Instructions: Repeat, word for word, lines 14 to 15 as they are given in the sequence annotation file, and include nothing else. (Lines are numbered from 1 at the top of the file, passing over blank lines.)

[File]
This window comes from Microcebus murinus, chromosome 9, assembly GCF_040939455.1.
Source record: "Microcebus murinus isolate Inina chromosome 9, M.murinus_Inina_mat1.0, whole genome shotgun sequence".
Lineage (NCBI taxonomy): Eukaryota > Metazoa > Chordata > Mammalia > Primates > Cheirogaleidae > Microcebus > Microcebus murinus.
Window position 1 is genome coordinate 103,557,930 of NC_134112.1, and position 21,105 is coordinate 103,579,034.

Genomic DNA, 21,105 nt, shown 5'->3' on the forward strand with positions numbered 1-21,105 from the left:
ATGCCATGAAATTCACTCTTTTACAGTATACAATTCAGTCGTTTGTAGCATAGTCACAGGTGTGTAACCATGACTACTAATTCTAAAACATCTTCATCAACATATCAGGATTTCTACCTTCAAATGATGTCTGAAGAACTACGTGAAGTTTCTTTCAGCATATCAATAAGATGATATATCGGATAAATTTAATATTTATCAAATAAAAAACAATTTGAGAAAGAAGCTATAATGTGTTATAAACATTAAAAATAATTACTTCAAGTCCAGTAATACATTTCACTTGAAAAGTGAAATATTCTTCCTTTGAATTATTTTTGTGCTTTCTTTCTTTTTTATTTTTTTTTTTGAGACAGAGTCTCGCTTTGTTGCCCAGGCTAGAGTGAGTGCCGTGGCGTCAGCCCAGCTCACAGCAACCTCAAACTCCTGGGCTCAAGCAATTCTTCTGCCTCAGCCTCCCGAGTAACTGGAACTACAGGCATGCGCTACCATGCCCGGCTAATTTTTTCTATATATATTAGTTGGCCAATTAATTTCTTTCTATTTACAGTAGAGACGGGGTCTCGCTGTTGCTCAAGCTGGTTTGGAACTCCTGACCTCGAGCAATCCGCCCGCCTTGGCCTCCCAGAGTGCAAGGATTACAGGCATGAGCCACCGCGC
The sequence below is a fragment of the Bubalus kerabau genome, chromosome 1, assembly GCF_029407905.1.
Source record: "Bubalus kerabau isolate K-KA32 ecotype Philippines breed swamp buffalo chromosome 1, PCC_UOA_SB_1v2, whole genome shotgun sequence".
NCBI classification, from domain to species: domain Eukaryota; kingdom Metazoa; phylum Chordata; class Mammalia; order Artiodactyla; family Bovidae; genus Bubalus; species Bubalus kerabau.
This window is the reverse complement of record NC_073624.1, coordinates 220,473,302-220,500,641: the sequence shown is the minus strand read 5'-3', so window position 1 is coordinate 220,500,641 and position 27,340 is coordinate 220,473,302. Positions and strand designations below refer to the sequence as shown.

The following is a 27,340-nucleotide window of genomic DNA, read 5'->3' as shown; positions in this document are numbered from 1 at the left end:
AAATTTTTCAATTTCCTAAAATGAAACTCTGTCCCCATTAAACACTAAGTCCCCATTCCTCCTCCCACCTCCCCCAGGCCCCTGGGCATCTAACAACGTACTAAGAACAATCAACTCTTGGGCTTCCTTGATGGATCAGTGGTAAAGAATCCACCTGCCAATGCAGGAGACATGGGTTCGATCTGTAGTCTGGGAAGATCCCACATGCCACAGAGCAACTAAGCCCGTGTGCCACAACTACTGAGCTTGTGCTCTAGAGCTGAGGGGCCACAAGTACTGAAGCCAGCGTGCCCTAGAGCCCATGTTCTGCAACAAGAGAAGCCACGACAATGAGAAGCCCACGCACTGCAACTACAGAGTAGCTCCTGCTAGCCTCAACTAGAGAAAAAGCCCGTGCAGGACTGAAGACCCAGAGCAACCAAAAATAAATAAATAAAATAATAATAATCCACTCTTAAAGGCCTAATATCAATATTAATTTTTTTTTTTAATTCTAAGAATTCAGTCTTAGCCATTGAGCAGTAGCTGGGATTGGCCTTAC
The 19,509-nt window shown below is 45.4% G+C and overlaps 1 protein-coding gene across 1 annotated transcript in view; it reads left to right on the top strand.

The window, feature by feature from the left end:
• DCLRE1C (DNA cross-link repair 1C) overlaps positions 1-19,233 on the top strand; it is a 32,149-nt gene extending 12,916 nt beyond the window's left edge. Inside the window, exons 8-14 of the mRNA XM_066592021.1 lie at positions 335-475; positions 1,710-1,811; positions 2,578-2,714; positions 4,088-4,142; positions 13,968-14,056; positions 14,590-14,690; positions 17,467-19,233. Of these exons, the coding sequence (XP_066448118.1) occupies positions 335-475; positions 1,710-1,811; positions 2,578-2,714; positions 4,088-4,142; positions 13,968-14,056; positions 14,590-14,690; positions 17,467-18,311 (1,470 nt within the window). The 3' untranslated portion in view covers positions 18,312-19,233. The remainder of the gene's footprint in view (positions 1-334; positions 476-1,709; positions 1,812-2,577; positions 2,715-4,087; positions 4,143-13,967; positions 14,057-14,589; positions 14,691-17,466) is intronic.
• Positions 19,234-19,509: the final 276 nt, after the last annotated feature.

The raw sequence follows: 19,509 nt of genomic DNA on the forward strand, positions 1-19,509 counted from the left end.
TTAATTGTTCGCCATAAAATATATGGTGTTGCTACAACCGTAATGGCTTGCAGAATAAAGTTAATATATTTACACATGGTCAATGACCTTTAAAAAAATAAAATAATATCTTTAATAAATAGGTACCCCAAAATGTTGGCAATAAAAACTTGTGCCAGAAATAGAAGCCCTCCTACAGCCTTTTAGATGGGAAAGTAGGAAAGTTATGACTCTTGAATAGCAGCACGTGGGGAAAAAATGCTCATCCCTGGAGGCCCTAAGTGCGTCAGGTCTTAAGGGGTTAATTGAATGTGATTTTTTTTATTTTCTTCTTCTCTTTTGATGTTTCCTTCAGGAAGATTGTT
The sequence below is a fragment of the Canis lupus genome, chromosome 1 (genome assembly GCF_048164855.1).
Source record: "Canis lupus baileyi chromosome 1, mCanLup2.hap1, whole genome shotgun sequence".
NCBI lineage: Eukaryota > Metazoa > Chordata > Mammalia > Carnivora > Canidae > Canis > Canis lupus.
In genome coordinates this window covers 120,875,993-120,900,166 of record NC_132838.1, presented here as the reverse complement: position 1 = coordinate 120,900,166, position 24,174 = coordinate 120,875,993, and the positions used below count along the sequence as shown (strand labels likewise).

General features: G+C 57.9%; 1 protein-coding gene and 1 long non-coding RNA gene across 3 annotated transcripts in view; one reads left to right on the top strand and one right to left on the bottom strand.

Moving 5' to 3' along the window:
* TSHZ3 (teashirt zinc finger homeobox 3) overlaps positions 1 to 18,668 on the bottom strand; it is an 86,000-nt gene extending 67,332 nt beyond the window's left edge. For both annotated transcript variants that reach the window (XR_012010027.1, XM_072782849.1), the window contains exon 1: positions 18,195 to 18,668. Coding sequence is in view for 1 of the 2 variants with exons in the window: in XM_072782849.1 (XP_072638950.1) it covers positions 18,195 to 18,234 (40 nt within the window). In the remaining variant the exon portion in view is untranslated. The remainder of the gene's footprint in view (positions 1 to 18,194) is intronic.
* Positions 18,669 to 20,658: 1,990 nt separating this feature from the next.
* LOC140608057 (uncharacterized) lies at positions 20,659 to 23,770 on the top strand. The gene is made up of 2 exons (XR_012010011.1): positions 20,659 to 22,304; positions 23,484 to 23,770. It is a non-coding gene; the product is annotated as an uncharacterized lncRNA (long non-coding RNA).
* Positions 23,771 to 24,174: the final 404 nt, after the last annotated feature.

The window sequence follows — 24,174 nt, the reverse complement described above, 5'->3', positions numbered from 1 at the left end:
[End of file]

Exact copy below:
The window, feature by feature from the left end:
• DCLRE1C (DNA cross-link repair 1C) overlaps positions 1-19,233 on the top strand; it is a 32,149-nt gene extending 12,916 nt beyond the window's left edge. Inside the window, exons 8-14 of the mRNA XM_066592021.1 lie at positions 335-475; positions 1,710-1,811; positions 2,578-2,714; positions 4,088-4,142; positions 13,968-14,056; positions 14,590-14,690; positions 17,467-19,233. Of these exons, the coding sequence (XP_066448118.1) occupies positions 335-475; positions 1,710-1,811; positions 2,578-2,714; positions 4,088-4,142; positions 13,968-14,056; positions 14,590-14,690; positions 17,467-18,311 (1,470 nt within the window). The 3' untranslated portion in view covers positions 18,312-19,233. The remainder of the gene's footprint in view (positions 1-334; positions 476-1,709; positions 1,812-2,577; positions 2,715-4,087; positions 4,143-13,967; positions 14,057-14,589; positions 14,691-17,466) is intronic.